Alvarez made her case against proposed 10 percent budget cuts at a hearing attended by County Board President Toni Preckwinkle.
Preckwinkle said balancing the budget will be a painful process with lots of departments making deep cuts. But Alvarez said those cuts should be different for each county agency and there should not be a cookie-cutter approach to making reductions.
"I told her that I would try to meet it, but I'm not optimistic and at this point I'm not there," said Alvarez.
Alvarez said she's tapped out, that the maximum she can reduce the budget for her department is 8 percent.
Preckwinkle has called for a 16 percent budget cut from nearly every department to plug a $487 million deficit this year.
After some debate, Preckwinkle and Alvarez agreed to 10 percent.
But Tuesday, before a county budget hearing, Alvarez said she is facing layoffs of 200 staff members, including dozens of prosecutors, which could affect criminal cases.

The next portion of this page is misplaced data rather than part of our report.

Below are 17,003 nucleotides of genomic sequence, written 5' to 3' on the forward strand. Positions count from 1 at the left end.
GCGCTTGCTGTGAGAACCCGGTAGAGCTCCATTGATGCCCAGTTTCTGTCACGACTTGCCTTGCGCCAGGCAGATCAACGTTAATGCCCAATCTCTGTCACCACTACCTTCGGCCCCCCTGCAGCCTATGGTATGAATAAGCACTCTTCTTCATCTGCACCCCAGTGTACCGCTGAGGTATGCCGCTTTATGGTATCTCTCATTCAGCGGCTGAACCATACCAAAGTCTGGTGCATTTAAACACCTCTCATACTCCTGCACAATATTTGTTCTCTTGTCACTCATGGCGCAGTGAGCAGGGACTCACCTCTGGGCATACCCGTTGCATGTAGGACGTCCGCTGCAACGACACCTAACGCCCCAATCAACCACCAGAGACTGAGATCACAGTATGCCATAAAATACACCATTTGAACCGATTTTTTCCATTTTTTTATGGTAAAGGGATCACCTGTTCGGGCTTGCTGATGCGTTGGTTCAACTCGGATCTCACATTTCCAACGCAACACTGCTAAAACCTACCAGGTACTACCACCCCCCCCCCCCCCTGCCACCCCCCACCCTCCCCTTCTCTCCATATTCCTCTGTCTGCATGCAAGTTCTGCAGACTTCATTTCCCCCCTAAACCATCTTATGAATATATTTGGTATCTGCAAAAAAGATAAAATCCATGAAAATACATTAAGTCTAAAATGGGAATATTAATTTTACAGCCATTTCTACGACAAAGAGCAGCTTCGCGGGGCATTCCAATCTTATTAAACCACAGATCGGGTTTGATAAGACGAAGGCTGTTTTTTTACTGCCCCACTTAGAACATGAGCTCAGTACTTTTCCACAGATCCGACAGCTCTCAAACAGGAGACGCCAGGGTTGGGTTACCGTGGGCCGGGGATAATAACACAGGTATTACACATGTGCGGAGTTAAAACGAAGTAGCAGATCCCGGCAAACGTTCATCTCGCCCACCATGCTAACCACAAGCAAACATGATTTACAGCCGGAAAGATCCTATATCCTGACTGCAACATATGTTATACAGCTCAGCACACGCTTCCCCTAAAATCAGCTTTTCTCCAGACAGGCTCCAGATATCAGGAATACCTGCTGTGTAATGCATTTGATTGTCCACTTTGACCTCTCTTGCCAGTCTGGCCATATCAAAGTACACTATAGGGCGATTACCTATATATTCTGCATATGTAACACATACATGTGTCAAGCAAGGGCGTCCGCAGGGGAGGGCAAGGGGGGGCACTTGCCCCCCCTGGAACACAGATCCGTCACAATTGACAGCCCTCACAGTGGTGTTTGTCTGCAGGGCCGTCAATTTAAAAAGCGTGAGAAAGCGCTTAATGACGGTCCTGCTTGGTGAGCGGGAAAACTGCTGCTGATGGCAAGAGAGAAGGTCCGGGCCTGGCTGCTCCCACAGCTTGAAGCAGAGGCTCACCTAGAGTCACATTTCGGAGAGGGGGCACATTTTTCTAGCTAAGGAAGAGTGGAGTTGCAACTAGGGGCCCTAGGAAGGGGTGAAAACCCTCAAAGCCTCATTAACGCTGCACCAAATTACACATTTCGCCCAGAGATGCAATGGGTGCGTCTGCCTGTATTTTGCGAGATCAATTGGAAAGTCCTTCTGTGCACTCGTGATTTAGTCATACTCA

"There's a direct hit to public safety here," said Alvarez, "a direct hit to services that we provide each and every day."
Preckwinkle says there is a way Alvarez can avoid laying off prosecutors by focusing on trimming her administrative staff.
The board president says she plans to hold Alvarez to 10 percent.
"As I said from the very beginning, no one is absolved, no one is alone, and the one person who is making the least amount of cuts is reneging on the deal," said Preckwinkle.
Also making tough cuts is Cook County Sheriff Tom Dart, who found ways to trim 12 percent from his budget, including cutting the graffiti and K-9 units.
"That's the type of cost that has to be made when there is mandates and orders to cut the budget," said Jesus Garcia, Cook County Board.
"A lot of the amendments that will come will fundamentally change the way Cook County operates, and that will mean the future beyond that may be better years," said Peter Silvestri, Cook County Board.
Budget hearings will continue throughout the month.
The board has to approve the budget by February 28.